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Find here all the selections of our experts to choose your whisky and to know everything about the tasting, the specificities of each distillery. Also discover our favourites of the moment.
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Understanding the different whiskies

Single Malt: The "Single Malt" appellation is reserved for whiskies from a single distillery that use only one malted grain, usually barley.

Single Cask: A Single Cask whisky is, as its name suggests, made from a single cask, without blending. The term "Single Cask" literally means "a single cask".

Single Grain: Grain whisky is a spirit made from cereals other than malted barley. Wheat, rye, corn and buckwheat are used to create grain whisky. This selection of cereals is used to create well-known whiskies such as bourbon and rye whiskey.

Blended Whisky: Blended and single malt whiskies are distinguished by their blending process. Whereas single malt is produced from a single grain and a single distillery, blended is a mixture of several whiskies from different distilleries.

Single Pot Still: By now, you're familiar with the famous Single Malt, made only from malted barley, and the Single Grain, made from a variety of cereals. Single Pot Still falls somewhere between these two categories, as it is made from both malted and unmalted barley.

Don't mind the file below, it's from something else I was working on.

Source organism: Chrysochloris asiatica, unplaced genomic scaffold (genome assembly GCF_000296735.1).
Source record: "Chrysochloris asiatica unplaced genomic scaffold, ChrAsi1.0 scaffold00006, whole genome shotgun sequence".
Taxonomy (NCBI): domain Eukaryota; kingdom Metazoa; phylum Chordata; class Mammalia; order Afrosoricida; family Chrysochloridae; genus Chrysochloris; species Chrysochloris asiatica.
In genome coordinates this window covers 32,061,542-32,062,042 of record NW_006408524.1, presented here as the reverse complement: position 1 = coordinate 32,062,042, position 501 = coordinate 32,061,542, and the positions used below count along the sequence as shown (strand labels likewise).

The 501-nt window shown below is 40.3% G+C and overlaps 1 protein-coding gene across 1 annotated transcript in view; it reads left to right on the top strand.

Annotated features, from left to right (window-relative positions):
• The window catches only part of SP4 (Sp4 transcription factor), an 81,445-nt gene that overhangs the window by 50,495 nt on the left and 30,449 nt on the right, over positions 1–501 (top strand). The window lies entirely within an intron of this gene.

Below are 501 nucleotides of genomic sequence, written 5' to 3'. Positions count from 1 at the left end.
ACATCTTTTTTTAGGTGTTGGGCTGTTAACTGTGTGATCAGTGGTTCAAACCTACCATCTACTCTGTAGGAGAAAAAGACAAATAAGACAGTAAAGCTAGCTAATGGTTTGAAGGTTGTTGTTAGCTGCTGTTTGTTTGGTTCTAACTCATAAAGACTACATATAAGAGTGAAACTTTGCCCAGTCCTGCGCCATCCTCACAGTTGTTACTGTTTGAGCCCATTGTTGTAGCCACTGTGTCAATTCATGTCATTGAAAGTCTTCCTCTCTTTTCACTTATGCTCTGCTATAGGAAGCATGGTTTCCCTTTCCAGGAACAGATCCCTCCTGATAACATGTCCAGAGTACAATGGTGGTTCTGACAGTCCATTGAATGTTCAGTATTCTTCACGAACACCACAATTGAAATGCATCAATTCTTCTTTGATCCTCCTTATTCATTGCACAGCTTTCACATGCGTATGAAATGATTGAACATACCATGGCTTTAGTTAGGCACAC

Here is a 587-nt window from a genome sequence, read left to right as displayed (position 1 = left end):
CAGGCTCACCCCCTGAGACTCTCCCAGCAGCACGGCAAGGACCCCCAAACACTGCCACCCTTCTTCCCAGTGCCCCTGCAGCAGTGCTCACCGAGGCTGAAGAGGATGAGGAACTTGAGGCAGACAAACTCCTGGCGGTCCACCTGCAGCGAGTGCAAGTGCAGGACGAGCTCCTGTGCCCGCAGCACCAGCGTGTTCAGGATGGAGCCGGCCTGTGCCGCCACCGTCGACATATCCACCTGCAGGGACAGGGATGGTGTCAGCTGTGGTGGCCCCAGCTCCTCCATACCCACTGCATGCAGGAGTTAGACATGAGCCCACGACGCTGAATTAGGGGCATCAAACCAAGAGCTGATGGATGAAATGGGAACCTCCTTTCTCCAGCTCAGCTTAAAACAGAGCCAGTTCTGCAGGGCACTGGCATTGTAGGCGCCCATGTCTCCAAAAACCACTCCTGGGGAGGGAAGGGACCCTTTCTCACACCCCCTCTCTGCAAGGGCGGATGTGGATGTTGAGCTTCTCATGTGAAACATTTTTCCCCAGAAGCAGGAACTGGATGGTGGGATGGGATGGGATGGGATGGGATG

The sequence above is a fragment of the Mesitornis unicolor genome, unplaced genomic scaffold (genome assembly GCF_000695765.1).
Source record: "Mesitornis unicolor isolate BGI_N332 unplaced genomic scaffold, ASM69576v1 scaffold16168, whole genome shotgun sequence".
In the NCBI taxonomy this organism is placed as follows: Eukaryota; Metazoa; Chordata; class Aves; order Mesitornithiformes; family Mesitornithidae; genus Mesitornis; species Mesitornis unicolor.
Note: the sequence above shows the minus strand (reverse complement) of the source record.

Peated whisky: Peat is an organic material obtained from the decomposition of plants (grass, heather, moss, etc.) and sediments in peat bogs, water-saturated expanses found mainly in Scotland and other parts of Europe. It acts as a natural fuel for drying malt.

Brut de fût: The term "brut de fût" means that the whisky has not been altered after barrel aging. Generally speaking, most whiskies are diluted to a standard alcohol level by adding water before bottling, to ensure the homogeneity of each batch. A brut de fût whisky, on the other hand, is bottled as it comes out of the cask, without any addition or subtraction.

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